December 11, 2019

C# Loves Code Patterns

This post is part of the third annual C# Advent. Check out the home page for up to 50 C# blog posts in December 2019! Thanks, Matthew D. Groves for organizing it.

You might recall that LINQ has two forms. The first way is to call LINQ methods and the second is the special LINQ syntax. Here’s an example of the LINQ syntax.

var myExampleData = new[] {1, 2, 3, 4, 5, 6, 7, 8, 9};
var oddNumbersAsString = from n in myExampleData
    where n % 2 == 0
    select n.ToString();

This is the same as calling the LINQ methods:

var myExampleData = new[] {1, 2, 3, 4, 5, 6, 7, 8, 9};
var oddNumbersAsString = myExampleData.Where(n => n % 2 == 0)
    .Select(n => n.ToString());

How are these two ways related? Maybe you need to implement IEnumberable<T> or IQueryble<T> to support the LINQ methods and syntax? When the C# compiler encounters the LINQ syntax it translates it into a series of method calls for each keyword. For example the LINQ where corresponds to a Where(Func<AnyType, bool> predicate) or a Where(Expression<Func<AnyType, bool>> predicate). As long as such a method exists, no matter where it is defined, the query works. You can define the methods on the class/struct, it can be generic or not, inherited from an interface or provided as an extension method.

For example, this compiles and runs:

public class MyFakeLinq
{
    public MyFakeLinq Where(Func<int, bool> predicate)
    {
        // TODO: Implement something reasonable ;)
        Console.Out.WriteLine("Where called");
        return this;
    }
}

// Later
var myFakeLinq = new MyFakeLinq();
var result = from m in myFakeLinq
    where m > 2
    select m;

Notice that in this minimal example the code compiles despite no having a .Select() method. That is because the select doesn’t do anything, so the C# compiler ommits a ,Select() call. As soon as the select does work there needs to be a Select(Func<AnyType, TResult> selector).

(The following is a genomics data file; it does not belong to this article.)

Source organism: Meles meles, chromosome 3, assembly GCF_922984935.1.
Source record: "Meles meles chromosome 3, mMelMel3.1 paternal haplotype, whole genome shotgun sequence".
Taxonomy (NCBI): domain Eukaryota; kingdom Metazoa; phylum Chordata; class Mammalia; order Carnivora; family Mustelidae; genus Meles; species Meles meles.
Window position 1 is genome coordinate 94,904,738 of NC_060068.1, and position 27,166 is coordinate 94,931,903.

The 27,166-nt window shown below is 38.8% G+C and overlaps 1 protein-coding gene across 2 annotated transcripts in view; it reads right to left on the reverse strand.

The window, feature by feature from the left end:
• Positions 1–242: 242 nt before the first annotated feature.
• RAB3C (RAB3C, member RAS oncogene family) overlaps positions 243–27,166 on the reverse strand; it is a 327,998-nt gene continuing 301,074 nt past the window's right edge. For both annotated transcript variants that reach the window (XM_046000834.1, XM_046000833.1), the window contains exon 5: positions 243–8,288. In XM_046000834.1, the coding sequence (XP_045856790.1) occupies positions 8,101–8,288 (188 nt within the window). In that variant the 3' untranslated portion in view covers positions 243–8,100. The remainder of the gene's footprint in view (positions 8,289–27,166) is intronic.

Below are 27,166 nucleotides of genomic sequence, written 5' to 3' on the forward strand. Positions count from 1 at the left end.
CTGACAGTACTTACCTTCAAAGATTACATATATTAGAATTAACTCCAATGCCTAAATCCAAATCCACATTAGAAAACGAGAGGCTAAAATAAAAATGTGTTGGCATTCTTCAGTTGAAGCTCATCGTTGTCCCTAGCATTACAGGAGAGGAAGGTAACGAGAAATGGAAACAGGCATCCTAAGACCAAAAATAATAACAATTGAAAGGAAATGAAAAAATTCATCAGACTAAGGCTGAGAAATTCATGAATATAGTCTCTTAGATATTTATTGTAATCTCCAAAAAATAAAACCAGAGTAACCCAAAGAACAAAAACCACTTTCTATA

Fails To Compile:
var myFakeLinq = new MyFakeLinq();
var result = from m in myFakeLinq
    where m > 2
    select m.ToString();
^^^^^^
Program.cs(59, 36): [CS1936] Could not find an implementation of the query pattern for source type 'Program.MyFakeLinq'.  'Select' not found.

Adding a Select method fixes the issue. Note, in this minimal example select isn’t generic. It only supports returning strings. If you don’t need to support arbitrary return types you can skip a generic Select method.

public class MyFakeLinq
{
    public MyFakeLinq Where(Func<int, bool> predicate)
    {
        // TODO
        Console.Out.WriteLine("Basic Where");
        return this;
    }
    public string Select(Func<int, string> selection)
    {
        // TODO
        Console.Out.WriteLine("Basic Select");
        return "";
    }
}

var myFakeLinq = new MyFakeLinq();
var result = from m in myFakeLinq
    where m > 2
    select m.ToString();

In conclusion, when you are using the LINQ syntax the C# compiler creates a series of method calls. As long as these methods are found you are good. Or course most of the time you inherit IEnumberable or IQueryble interface and use the existing implementation.

Here is a overview of the translation:

Keyword Method

from

After 1st one: .SelectMany

where

.Where

select

.Select

group

.GroupBy

orderby

.OrderBy and more arguments to .ThenBy

join

.Join

let

No method, just names variables

The Wise C# Compiler LINQ’s up with his Students
Figure 1. The Wise C# Compiler LINQ’s up with his Students

Foreach is also a Pattern

That LINQ is a series of method calls is maybe not a surprise, but LINQ is not alone. The very basic foreach keyword behaves similarly. You might expect that you need to implement the IEnumerable<T> interface to support foreach, but you don’t. The target object needs a .GetEnumerator() method and the returned object then needs a .Current property and a .MoveNext() method. As soon as these methods are available the foreach keyword works.

class Moves // Note no IEnumerable
{
    public MovesEnumerator GetEnumerator() => new MovesEnumerator(5);

    public struct MovesEnumerator // Note no IEnumerator
    {
        private int movesLeft;

        public MovesEnumerator(int movesLeft)
        {
            this.movesLeft = movesLeft;
        }

        public bool MoveNext()
        {
            var moved = 0 < movesLeft;
            if (moved)
            {
                movesLeft--;
            }
            return moved;

        }

        public int Current
        {
            get { return movesLeft; }
        }
    }
}